Challenge: Gaining Buy-in Without a Mandate
A significant challenge involved gaining buy-in from the different in-country functional leaders, as corporate management had elected to go with a consensus approach across all countries impacted instead of mandating Shared Services. The importance of getting the first country to buy into the project wholeheartedly was therefore enormous. While the project group encountered significant resistance from in-country managers who were skeptical of the model, the change management strategies and communication forums that were introduced served to bring all stakeholders on board.
Once the first country piloted the model and the proof of concept was developed, other countries joined in more easily.
One key lesson learned from this stage was that early support from senior management is crucial, particularly where there is no mandate. It was also very important to invest time and effort in getting the first pilot country on board. Change management skills proved a particularly significant differentiator at this early stage, as well as throughout the project transition.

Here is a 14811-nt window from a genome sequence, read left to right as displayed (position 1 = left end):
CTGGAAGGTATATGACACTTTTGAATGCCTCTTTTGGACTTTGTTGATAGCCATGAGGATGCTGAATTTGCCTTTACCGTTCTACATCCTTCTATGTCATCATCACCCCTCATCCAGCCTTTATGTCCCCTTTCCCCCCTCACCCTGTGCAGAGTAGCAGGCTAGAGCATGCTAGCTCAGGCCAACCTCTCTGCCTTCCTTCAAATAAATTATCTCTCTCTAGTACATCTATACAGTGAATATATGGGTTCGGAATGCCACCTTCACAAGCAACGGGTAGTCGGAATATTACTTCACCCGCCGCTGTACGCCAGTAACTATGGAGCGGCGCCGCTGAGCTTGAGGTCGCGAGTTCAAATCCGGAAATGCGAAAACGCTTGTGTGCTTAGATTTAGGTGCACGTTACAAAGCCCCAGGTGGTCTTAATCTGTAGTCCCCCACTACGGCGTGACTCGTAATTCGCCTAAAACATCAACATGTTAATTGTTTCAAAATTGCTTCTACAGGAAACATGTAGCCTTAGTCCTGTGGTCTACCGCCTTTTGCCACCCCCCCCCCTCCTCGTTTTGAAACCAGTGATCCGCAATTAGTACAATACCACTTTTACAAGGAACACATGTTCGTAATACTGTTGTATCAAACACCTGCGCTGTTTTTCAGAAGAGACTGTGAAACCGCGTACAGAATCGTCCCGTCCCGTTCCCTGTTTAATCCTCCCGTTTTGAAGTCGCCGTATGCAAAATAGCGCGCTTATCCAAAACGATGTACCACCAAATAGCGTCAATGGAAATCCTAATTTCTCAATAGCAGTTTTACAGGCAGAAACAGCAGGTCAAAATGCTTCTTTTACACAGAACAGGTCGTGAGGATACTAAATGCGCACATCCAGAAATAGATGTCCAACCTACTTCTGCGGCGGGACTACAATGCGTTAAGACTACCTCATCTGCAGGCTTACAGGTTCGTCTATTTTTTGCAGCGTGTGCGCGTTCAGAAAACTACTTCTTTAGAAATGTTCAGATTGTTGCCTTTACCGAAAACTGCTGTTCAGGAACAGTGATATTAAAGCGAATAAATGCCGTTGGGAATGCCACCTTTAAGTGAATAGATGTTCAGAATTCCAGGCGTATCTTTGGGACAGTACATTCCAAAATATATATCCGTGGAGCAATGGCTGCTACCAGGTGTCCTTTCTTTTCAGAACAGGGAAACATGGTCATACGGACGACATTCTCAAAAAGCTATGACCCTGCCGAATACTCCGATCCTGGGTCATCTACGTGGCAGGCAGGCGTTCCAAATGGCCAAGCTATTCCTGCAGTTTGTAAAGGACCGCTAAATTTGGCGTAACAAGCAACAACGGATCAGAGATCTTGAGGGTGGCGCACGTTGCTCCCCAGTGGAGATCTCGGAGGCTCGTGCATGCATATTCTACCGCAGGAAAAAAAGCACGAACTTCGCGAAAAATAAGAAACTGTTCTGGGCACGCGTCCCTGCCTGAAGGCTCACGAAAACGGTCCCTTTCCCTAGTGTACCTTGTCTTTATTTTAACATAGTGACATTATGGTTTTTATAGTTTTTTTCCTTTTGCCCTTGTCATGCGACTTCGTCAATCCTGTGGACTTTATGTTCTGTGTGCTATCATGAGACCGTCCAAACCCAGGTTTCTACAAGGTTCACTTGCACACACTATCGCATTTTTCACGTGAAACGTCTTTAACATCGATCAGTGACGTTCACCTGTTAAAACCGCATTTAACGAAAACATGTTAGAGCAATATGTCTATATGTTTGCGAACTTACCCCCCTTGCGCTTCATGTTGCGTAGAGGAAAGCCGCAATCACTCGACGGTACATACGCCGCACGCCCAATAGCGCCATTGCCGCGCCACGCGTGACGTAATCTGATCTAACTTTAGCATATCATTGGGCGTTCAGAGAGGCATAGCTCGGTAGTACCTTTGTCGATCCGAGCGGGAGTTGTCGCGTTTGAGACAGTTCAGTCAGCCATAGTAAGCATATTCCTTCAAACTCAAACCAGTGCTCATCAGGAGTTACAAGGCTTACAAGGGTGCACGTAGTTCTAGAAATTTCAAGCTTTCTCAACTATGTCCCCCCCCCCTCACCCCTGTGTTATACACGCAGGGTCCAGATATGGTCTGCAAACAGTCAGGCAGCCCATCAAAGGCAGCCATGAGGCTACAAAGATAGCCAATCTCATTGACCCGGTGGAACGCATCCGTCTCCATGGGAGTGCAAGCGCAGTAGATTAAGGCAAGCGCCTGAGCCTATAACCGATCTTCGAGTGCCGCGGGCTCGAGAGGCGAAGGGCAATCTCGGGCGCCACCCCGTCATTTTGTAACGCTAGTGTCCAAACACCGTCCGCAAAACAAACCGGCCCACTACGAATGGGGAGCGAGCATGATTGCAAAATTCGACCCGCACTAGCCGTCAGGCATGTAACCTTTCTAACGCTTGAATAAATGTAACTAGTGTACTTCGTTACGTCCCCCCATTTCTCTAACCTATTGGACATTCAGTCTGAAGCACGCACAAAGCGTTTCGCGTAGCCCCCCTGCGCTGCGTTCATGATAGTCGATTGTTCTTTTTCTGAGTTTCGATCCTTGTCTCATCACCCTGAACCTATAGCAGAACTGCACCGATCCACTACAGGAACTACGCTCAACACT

Another core learning was that cost alone is not enough to justify or convince business units to move to a Shared Services model. While the financial benefits were highlighted as a priority, it was not until the additional benefits of “control”, “standardization”, and “quality” were outlined, that all countries acquiesced and joined in.
How to Persuade the Business that “Value Add” is Real
While cost is a persuasive factor, a more influential factor turned out to be the additional benefits that would accrue as a result of the Shared Services, even though these might not be immediately apparent. The value of standardization became apparent to the businesses when they realized this would simplify the multiple, complex payment terms that existed for vendors and suppliers. In addition, there were many different ways of managing the same process across countries, which made it impossible to draw comparisons or leverage synergies. The benefits of transparency and metrics that would be realized as a result of Shared Services implementation also weighed heavily in favor of the SSO model. At the end of the day, along with the labor cost savings and standardization, additional access to reliable analytics and business insights were the most persuasive.
Success Breeds Success
While the initial business case was fairly ambitious in its scope, it depended on a holistic adoption by all countries in scope. With SAP delays causing some early bottlenecks and thus delays, the expected savings were not immediately realized.